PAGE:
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AVO VOLCANO ACTIVITY NOTIFICATION

ALASKA VOLCANO OBSERVATORY DAILY UPDATE
U.S. Geological Survey
Saturday, October 2, 2021, 11:27 AM AKDT (Saturday, October 2, 2021, 19:27 UTC)


SEMISOPOCHNOI VOLCANO (VNUM #311060)
51°55'44" N 179°35'52" E, Summit Elevation 2625 ft (800 m)
Current Volcano Alert Level: WATCH
Current Aviation Color Code: ORANGE

Seismicity has remained elevated with intermittent bursts of activity over the past day and explosions detected in infrasound data this morning between 01:5004:31 (09:50 12:31 UTC). Ash clouds from explosive activity were observed in satellite imagery from 03:50 to about 16:00 (11:5014:00 UTC) drifting E-NE to about 10,000 above sea level. Possible sulfur dioxide emissions were also observed in satellite imagery.

Small eruptions producing minor ash deposits within the vicinity of the active north crater of Mount Cerberus and ash clouds usually under 10,000 feet above sea level have characterized the recent activity, which shows no signs of abating. Small explosions may continue to occur and could be difficult to detect, especially during poor weather conditions.

Semisopochnoi Island is monitored by local seismic and infrasound sensors, satellite data, web cameras, and remote infrasound and lightning networks.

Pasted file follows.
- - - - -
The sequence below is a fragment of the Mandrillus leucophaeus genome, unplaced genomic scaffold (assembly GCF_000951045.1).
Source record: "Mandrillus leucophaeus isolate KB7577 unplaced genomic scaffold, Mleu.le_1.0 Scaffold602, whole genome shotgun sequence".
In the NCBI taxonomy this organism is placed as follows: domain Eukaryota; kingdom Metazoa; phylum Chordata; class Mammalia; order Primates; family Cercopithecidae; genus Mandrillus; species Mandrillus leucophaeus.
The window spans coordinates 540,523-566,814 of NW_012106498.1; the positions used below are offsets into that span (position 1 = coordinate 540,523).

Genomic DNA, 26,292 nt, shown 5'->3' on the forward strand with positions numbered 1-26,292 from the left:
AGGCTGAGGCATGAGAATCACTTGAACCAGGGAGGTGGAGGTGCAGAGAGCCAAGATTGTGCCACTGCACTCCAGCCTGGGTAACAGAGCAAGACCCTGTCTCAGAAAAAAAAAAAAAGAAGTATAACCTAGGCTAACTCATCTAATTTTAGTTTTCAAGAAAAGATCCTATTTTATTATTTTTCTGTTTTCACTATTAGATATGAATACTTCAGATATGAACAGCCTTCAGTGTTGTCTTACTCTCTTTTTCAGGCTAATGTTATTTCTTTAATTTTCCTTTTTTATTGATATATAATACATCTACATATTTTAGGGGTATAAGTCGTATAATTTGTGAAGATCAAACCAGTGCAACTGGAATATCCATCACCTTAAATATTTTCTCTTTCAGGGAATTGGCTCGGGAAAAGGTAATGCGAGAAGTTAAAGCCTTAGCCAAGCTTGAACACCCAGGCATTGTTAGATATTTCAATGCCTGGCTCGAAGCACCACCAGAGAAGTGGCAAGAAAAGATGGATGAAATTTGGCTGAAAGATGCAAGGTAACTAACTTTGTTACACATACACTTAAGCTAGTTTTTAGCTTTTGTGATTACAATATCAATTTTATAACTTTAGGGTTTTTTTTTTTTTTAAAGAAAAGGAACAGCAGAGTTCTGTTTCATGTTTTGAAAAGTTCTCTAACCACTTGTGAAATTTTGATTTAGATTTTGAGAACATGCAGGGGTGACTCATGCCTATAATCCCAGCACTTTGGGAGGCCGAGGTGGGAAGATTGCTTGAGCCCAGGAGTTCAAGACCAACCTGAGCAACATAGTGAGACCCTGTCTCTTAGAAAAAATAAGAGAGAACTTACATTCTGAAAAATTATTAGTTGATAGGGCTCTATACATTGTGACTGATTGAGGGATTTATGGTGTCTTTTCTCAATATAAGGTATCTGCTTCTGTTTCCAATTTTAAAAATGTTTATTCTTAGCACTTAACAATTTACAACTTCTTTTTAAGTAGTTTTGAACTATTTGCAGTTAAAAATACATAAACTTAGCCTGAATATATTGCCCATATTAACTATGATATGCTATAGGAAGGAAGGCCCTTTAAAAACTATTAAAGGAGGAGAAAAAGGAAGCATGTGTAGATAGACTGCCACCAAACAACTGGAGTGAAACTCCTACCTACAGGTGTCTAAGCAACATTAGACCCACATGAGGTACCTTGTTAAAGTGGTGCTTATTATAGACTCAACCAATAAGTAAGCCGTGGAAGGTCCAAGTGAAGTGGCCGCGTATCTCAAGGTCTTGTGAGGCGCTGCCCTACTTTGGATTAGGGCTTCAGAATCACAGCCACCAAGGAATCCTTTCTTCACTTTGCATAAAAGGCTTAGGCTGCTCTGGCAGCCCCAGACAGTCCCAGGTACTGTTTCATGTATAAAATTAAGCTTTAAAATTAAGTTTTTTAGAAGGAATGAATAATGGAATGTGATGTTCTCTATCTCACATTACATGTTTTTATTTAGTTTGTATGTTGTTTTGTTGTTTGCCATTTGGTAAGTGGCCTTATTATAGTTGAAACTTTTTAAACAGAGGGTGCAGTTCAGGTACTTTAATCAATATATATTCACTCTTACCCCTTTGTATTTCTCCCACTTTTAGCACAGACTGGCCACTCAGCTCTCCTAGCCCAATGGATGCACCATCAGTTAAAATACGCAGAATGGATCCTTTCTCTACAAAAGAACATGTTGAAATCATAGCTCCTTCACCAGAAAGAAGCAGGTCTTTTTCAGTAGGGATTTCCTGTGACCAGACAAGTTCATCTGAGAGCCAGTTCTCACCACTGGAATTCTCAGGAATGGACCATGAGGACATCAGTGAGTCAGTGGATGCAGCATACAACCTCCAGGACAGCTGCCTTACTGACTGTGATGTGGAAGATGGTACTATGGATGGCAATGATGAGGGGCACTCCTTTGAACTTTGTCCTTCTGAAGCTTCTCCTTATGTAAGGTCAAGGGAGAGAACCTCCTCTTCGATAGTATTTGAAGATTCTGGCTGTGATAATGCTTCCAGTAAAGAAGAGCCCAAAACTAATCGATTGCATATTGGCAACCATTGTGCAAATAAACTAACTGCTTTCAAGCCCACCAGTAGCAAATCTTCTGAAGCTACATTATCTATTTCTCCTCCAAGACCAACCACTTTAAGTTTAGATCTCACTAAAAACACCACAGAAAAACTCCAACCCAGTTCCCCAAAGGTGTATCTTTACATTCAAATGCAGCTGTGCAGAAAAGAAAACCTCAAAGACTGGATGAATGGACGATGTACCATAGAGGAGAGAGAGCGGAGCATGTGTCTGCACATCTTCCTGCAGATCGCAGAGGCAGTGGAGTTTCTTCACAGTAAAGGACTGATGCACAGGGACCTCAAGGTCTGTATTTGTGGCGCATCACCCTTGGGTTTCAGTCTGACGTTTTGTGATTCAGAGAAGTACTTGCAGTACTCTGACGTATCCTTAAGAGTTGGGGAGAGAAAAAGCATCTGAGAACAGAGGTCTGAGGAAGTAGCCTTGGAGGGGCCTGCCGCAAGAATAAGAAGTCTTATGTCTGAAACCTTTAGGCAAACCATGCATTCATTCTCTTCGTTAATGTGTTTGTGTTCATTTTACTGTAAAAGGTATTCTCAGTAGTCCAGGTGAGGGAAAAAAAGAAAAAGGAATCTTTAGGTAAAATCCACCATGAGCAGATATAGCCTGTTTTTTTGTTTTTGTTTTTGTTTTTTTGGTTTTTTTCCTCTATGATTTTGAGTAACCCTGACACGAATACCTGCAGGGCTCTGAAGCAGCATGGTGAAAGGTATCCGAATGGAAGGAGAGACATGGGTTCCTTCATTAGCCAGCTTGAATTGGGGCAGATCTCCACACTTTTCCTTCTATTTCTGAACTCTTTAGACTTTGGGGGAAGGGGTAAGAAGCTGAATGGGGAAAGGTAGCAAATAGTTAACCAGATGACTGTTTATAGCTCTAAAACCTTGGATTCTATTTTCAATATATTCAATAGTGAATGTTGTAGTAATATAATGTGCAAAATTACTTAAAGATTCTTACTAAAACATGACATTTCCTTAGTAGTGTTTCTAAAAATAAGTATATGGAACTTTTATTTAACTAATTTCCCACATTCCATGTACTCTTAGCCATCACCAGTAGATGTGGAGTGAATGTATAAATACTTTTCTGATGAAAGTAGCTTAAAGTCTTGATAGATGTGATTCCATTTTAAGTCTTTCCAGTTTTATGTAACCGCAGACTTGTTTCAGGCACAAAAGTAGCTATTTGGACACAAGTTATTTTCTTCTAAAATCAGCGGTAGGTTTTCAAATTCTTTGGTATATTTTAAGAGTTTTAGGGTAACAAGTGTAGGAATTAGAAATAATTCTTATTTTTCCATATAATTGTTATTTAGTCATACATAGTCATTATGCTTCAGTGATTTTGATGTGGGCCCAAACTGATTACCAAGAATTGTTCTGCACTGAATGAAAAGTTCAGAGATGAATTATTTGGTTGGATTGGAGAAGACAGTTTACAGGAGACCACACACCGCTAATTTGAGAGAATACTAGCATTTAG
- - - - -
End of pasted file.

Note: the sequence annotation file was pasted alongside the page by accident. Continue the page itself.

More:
PAVLOF VOLCANO (VNUM #312030)
55°25'2" N 161°53'37" W, Summit Elevation 8261 ft (2518 m)
Current Volcano Alert Level: WATCH
Current Aviation Color Code: ORANGE

Seismicity has remained elevated over the past day. No explosive activity was detected in regional infrasound data. Cloudy conditions obscured views of the volcano by satellite and web camera.

Small explosions accompanied by low-level ash emissions could happen at any time, and are typically a hazard in the immediate vicinity of the summit. The level of unrest at Pavlof can change quickly and the progression to more significant eruptive activity can occur with little or no warning.

Pavlof Volcano is monitored by local seismic and infrasound sensors, satellite data, web cameras, and remote infrasound and lightning networks.


GREAT SITKIN VOLCANO (VNUM #311120)
52°4'35" N 176°6'39" W, Summit Elevation 5709 ft (1740 m)
Current Volcano Alert Level: WATCH
Current Aviation Color Code: ORANGE

Seismicity remains slightly elevated with small earthquakes consistent with lava effusion continuing. Elevated surface temperatures were observed in clear satellite images over the past day. No explosive activity or ash emissions have been detected in seismic, infrasound, or satellite data.

There is no indication of how long lava effusion will continue during the current eruption, and it is possible that explosive activity could occur with little or no warning.

Great Sitkin Volcano is monitored by local seismic and infrasound sensors, satellite data, web cameras, and remote infrasound and lightning networks.


CLEVELAND VOLCANO (VNUM #311240)
52°49'20" N 169°56'42" W, Summit Elevation 5676 ft (1730 m)
Current Volcano Alert Level: ADVISORY
Current Aviation Color Code: YELLOW

No significant seismic or infrasound activity was detected over the past day. Cloudy conditions obscured views of the volcano by satellite and web camera.